wamih 1

As someone who has been in webdesign / small biz consulting for roughly 10 years.

They think "its fine" but its not because its 2020 and the old ways are dying, quickly.

121Alvarado 1

This is why I don’t have one. I’m not knowledgeable enough to have a nice one that’s run well and affordable. It’s a lot to ask for and there are endless shitty options out there. I’d like a website but my business is so small I can’t justify the expense plus I do not want any more business whatsoever unless I find a good partner and that’s proving challenging.

nikhilbhavsar 2

What business are you in? You could have a decent informational website for a few hundred dollars, promote it to existing and potential customers, and put an ad/banner on the site that you are looking for a potential partner. That way you can get the message out and find a good partner a lot faster.

121Alvarado 1

If you could create that for me I’d be stoked. So far it hasn’t happened despite the best of my abilities and money spent.
I rarely peruse websites so I don’t see why I’d want one.
I’m a cannabis consultant. I do all the permitting for legal growers.

nikhilbhavsar 2

I do design/develop websites, so that is definitely possible!

It's not about whether or not you peruse websites, the purpose of a website would be to have the information ready and out there for people searching for it. Think of it as a 24/7 ad/billboard (so to speak), which can display text, audio and video for a fraction of a cost of what it would have cost you traditionally. For the thousands of people who do browse the internet, how will they know that you even exist without a website, when their primary method of searching for anything (or anyone professionally) is online? And let's say you have social media but not a website, a normal visitor's response to that would be one of suspicion ie., the consultant is either a scam or someone not quite successful, if he cannot even afford to have a website.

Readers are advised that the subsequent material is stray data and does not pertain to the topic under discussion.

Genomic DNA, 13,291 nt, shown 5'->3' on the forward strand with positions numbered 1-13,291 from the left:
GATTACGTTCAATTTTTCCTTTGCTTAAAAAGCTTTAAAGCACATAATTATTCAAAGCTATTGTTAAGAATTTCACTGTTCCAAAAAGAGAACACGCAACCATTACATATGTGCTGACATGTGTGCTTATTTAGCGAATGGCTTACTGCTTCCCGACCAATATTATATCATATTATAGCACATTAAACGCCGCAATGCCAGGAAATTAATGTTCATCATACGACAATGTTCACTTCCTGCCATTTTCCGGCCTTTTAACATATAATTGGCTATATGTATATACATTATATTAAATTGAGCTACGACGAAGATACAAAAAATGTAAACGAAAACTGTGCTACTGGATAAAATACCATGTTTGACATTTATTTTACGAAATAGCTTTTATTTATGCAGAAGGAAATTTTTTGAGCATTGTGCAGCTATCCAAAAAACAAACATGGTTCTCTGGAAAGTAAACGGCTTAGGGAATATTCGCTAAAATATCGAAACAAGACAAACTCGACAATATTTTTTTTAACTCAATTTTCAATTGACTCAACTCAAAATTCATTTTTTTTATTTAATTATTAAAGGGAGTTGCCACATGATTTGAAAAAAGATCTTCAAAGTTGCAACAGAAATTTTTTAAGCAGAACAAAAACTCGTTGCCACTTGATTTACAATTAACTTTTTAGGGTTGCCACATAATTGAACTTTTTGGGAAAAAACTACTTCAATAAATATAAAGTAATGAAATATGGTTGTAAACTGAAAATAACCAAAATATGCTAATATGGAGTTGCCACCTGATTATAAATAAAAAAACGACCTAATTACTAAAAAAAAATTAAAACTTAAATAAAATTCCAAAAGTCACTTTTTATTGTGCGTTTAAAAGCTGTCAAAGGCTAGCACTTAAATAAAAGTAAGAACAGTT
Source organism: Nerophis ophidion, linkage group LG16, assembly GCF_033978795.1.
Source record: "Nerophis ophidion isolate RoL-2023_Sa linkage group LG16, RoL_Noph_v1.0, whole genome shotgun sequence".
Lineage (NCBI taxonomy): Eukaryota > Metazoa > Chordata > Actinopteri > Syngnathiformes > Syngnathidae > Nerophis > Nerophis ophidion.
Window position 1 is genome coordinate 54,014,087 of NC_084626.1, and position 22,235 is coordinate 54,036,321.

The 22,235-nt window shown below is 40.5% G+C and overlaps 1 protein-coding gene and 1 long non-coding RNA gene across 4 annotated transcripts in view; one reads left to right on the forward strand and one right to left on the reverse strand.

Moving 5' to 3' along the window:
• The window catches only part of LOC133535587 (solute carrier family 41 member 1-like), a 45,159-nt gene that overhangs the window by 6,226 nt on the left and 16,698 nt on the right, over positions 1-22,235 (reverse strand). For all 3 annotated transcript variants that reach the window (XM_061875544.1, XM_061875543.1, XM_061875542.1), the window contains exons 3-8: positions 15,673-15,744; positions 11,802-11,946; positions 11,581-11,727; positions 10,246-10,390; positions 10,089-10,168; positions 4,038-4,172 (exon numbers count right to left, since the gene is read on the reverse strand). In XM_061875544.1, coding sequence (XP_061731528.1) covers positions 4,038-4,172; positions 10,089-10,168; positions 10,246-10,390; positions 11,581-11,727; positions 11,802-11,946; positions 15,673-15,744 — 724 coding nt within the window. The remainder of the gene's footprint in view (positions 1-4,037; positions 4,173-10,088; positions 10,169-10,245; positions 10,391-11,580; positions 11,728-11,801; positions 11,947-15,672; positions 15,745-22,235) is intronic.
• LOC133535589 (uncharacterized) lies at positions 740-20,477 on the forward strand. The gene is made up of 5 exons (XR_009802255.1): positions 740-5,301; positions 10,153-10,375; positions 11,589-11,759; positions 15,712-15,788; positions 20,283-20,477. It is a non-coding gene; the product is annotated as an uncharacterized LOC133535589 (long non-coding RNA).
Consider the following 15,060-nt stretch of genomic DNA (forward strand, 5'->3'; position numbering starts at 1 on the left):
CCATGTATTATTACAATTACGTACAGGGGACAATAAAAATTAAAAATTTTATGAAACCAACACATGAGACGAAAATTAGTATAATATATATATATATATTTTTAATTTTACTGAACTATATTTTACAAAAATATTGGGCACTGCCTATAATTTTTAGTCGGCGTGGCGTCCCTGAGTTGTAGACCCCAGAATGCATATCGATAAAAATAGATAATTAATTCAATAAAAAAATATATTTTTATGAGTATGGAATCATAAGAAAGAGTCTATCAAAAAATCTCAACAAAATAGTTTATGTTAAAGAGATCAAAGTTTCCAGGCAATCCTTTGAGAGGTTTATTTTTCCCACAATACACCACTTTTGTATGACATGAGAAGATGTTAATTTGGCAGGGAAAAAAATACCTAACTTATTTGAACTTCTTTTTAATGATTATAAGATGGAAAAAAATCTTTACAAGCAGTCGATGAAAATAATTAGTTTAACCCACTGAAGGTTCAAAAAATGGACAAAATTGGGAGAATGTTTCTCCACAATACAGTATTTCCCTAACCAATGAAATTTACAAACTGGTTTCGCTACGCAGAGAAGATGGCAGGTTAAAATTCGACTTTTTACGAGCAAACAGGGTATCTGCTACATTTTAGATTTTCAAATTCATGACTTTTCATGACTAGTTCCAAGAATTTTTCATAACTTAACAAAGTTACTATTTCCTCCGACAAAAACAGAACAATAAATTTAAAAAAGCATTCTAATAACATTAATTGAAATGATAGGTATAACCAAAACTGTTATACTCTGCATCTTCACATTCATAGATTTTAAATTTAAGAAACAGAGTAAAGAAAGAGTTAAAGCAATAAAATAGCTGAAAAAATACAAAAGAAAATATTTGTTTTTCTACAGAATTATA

The same goes for email as well. A professional email is exactly what it is for, professionals in terms of reliability and security. It can also be used as very minor/subtle marketing, when everytime you share or people view your email address it says 121Avarado@cannabisconsultant.com, instead of 121Avaradocannabisconsultant@gmail.com. The professional one mentions your name, the name of your website without your visitor having you ask you another question. That is another step removed to bring the visitor to booking a consultation. And with gsuite, it would only cost a few dollars a month. (sorry for rambling on about emails lol)

Why don't you send me more information about your work along with a few pictures and your logo, and I could create a quick sample site. And making a site for cannabis would be fun (am high as I write this lol) :)

121Alvarado 2

$200 for a website is a lot different than $200 a month. It’s not worth it for my business until I expand and find help which I’m struggling to do. I have the reputation and could blow up but sadly I don’t have the energy to do it myself. I don’t have a logo. Here’s some of my art though. I help people with cannabis cultivation and building permitting mainly.